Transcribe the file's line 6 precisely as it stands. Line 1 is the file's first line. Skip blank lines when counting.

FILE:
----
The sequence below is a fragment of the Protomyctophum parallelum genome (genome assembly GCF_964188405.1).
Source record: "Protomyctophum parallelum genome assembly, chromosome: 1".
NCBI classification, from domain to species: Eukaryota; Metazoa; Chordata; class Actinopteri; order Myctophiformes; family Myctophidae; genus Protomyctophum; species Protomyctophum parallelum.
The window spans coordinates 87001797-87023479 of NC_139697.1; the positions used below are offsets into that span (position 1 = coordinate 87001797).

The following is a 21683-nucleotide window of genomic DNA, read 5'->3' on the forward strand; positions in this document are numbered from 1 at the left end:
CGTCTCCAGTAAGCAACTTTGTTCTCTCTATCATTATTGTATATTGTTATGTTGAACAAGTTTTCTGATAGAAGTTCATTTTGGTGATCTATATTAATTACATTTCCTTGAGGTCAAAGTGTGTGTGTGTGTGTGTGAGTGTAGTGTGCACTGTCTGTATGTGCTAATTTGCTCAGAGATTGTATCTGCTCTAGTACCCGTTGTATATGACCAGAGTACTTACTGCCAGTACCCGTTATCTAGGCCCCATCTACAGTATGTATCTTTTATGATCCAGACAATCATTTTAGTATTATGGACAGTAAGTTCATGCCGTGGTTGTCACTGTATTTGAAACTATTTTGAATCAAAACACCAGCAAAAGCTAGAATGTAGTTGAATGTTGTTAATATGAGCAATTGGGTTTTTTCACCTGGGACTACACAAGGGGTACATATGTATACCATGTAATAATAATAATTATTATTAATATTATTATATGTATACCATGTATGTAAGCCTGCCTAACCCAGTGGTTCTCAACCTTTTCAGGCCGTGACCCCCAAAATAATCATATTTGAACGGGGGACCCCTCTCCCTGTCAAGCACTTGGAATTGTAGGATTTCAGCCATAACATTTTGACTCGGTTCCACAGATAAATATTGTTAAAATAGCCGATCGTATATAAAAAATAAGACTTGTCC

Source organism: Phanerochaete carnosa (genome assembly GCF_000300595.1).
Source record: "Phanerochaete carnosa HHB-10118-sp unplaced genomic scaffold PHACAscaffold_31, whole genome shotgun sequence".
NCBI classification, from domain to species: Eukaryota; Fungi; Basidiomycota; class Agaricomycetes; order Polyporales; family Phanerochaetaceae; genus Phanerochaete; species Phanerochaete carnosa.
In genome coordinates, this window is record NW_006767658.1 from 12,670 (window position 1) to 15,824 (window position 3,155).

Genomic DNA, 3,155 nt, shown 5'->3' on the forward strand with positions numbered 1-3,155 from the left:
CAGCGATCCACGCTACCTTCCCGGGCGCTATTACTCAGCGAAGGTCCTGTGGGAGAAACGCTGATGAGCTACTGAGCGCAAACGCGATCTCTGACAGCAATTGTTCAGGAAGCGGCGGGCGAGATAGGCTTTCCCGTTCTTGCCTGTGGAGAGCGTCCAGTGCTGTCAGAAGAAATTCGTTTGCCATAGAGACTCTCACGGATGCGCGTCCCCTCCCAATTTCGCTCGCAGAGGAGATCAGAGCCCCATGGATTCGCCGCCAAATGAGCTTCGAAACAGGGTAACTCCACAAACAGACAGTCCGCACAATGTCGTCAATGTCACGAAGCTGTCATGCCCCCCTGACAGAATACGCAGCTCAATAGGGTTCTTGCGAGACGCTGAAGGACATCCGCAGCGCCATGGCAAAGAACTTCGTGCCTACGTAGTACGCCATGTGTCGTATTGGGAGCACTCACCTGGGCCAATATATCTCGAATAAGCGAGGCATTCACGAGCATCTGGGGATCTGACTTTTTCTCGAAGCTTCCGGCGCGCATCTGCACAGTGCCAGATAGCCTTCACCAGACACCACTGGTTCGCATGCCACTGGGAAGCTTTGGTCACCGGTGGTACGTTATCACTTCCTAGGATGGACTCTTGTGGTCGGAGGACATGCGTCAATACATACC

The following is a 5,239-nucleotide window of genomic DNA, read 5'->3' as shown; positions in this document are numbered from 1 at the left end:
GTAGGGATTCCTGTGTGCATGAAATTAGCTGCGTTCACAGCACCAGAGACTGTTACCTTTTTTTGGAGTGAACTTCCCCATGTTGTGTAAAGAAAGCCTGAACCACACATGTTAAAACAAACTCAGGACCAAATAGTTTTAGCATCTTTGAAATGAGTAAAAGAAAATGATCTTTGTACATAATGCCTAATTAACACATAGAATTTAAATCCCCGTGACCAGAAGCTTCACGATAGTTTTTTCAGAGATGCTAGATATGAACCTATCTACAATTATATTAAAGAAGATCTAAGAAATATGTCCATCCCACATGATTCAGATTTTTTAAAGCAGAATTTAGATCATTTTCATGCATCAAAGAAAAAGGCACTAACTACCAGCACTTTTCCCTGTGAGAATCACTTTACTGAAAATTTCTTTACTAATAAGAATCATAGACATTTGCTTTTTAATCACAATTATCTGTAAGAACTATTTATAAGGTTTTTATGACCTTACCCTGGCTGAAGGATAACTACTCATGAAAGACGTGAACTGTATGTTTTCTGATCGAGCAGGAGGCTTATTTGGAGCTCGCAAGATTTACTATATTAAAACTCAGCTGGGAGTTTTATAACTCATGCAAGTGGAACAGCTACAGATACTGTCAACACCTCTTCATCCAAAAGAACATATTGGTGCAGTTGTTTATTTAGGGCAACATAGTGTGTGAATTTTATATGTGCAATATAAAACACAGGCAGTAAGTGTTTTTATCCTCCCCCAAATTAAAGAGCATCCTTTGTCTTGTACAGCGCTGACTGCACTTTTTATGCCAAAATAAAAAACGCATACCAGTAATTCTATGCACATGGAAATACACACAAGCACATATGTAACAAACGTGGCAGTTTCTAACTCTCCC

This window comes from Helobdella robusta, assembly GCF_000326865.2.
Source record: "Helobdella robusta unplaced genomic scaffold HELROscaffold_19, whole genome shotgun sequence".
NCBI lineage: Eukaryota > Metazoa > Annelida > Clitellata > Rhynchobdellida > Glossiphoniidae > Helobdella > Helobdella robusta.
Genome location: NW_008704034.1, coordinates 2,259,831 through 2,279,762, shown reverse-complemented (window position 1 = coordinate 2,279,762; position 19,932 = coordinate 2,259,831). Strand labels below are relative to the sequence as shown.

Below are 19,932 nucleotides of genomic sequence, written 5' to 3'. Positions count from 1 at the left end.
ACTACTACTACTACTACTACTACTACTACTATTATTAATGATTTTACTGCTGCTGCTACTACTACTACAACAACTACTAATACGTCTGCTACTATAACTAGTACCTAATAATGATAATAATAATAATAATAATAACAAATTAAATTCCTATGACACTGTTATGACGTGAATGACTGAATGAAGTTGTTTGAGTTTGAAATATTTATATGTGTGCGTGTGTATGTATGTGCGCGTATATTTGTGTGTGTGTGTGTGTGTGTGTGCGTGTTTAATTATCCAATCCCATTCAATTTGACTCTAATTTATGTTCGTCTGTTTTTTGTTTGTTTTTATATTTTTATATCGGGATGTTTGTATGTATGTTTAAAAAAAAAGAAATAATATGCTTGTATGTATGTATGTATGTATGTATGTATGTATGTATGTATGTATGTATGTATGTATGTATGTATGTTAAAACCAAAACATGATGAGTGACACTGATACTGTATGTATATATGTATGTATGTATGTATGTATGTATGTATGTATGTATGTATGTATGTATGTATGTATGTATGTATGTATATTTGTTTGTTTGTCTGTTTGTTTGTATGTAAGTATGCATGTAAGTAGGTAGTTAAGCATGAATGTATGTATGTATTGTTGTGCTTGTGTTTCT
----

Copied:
CGTCTCCAGTAAGCAACTTTGTTCTCTCTATCATTATTGTATATTGTTATGTTGAACAAGTTTTCTGATAGAAGTTCATTTTGGTGATCTATATTAATTACATTTCCTTGAGGTCAAAGTGTGTGTGTGTGTGTGTGAGTGTAGTGTGCACTGTCTGTATGTGCTAATTTGCTCAGAGATTGTATCTGCTCTAGTACCCGTTGTATATGACCAGAGTACTTACTGCCAGTACCCGTTATCTAGGCCCCATCTACAGTATGTATCTTTTATGATCCAGACAATCATTTTAGTATTATGGACAGTAAGTTCATGCCGTGGTTGTCACTGTATTTGAAACTATTTTGAATCAAAACACCAGCAAAAGCTAGAATGTAGTTGAATGTTGTTAATATGAGCAATTGGGTTTTTTCACCTGGGACTACACAAGGGGTACATATGTATACCATGTAATAATAATAATTATTATTAATATTATTATATGTATACCATGTATGTAAGCCTGCCTAACCCAGTGGTTCTCAACCTTTTCAGGCCGTGACCCCCAAAATAATCATATTTGAACGGGGGACCCCTCTCCCTGTCAAGCACTTGGAATTGTAGGATTTCAGCCATAACATTTTGACTCGGTTCCACAGATAAATATTGTTAAAATAGCCGATCGTATATAAAAAATAAGACTTGTCC